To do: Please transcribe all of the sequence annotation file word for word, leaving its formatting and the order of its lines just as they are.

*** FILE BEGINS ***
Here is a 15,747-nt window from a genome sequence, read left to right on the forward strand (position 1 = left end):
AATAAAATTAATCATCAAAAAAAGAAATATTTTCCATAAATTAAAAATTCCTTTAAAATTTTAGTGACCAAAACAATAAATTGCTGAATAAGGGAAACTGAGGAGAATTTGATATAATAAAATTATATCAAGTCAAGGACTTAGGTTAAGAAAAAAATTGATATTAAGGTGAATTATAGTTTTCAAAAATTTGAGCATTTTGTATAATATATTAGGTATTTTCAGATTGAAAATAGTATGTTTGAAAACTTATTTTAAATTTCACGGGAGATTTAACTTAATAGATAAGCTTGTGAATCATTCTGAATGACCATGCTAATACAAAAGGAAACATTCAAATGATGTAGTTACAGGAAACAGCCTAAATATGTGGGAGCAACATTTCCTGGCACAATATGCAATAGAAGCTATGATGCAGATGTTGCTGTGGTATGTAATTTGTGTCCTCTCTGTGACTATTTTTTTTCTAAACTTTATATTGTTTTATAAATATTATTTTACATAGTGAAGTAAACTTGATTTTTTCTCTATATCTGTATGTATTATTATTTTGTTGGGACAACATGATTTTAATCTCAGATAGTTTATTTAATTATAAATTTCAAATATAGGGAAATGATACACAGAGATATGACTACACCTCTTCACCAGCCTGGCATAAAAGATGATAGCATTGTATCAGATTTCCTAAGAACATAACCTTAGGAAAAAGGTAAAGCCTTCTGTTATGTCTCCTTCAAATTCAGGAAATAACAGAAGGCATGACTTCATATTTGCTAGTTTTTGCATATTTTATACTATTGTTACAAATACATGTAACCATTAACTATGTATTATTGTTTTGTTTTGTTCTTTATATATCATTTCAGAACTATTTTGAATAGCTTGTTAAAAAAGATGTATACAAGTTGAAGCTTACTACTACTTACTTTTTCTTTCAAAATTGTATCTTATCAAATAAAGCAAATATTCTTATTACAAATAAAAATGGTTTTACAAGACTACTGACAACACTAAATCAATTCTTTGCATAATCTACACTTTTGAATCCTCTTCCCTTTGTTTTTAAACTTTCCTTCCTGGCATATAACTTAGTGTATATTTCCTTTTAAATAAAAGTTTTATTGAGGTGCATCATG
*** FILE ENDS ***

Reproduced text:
Here is a 15,747-nt window from a genome sequence, read left to right on the forward strand (position 1 = left end):
AATAAAATTAATCATCAAAAAAAGAAATATTTTCCATAAATTAAAAATTCCTTTAAAATTTTAGTGACCAAAACAATAAATTGCTGAATAAGGGAAACTGAGGAGAATTTGATATAATAAAATTATATCAAGTCAAGGACTTAGGTTAAGAAAAAAATTGATATTAAGGTGAATTATAGTTTTCAAAAATTTGAGCATTTTGTATAATATATTAGGTATTTTCAGATTGAAAATAGTATGTTTGAAAACTTATTTTAAATTTCACGGGAGATTTAACTTAATAGATAAGCTTGTGAATCATTCTGAATGACCATGCTAATACAAAAGGAAACATTCAAATGATGTAGTTACAGGAAACAGCCTAAATATGTGGGAGCAACATTTCCTGGCACAATATGCAATAGAAGCTATGATGCAGATGTTGCTGTGGTATGTAATTTGTGTCCTCTCTGTGACTATTTTTTTTCTAAACTTTATATTGTTTTATAAATATTATTTTACATAGTGAAGTAAACTTGATTTTTTCTCTATATCTGTATGTATTATTATTTTGTTGGGACAACATGATTTTAATCTCAGATAGTTTATTTAATTATAAATTTCAAATATAGGGAAATGATACACAGAGATATGACTACACCTCTTCACCAGCCTGGCATAAAAGATGATAGCATTGTATCAGATTTCCTAAGAACATAACCTTAGGAAAAAGGTAAAGCCTTCTGTTATGTCTCCTTCAAATTCAGGAAATAACAGAAGGCATGACTTCATATTTGCTAGTTTTTGCATATTTTATACTATTGTTACAAATACATGTAACCATTAACTATGTATTATTGTTTTGTTTTGTTCTTTATATATCATTTCAGAACTATTTTGAATAGCTTGTTAAAAAAGATGTATACAAGTTGAAGCTTACTACTACTTACTTTTTCTTTCAAAATTGTATCTTATCAAATAAAGCAAATATTCTTATTACAAATAAAAATGGTTTTACAAGACTACTGACAACACTAAATCAATTCTTTGCATAATCTACACTTTTGAATCCTCTTCCCTTTGTTTTTAAACTTTCCTTCCTGGCATATAACTTAGTGTATATTTCCTTTTAAATAAAAGTTTTATTGAGGTGCATCATG